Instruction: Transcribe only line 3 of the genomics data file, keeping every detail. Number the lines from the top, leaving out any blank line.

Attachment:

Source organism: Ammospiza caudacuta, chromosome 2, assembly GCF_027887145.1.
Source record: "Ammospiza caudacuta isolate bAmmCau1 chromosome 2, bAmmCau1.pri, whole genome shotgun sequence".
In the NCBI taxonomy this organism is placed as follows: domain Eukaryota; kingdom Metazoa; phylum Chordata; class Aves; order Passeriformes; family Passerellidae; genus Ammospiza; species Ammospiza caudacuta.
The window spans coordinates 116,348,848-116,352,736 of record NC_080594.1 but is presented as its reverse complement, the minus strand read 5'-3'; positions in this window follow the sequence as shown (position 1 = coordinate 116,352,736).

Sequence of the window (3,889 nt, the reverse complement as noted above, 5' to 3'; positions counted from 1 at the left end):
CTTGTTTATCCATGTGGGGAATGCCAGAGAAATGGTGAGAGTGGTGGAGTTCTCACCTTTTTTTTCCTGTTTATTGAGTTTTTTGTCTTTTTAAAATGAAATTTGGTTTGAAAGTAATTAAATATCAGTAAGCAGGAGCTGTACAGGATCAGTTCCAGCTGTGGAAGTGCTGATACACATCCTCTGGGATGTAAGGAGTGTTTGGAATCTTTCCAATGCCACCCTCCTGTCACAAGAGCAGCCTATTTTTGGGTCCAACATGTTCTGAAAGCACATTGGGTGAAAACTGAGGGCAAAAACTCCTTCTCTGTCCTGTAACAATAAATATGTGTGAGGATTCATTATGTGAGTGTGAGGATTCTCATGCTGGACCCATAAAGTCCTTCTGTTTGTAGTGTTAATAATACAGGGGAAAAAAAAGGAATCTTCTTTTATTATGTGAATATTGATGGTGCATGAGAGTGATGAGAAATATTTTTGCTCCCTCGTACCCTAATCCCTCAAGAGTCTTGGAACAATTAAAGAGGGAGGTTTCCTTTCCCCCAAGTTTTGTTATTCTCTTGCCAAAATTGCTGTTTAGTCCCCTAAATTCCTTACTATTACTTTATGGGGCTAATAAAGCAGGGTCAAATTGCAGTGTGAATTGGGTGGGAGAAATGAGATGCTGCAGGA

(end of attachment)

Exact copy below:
In the NCBI taxonomy this organism is placed as follows: domain Eukaryota; kingdom Metazoa; phylum Chordata; class Aves; order Passeriformes; family Passerellidae; genus Ammospiza; species Ammospiza caudacuta.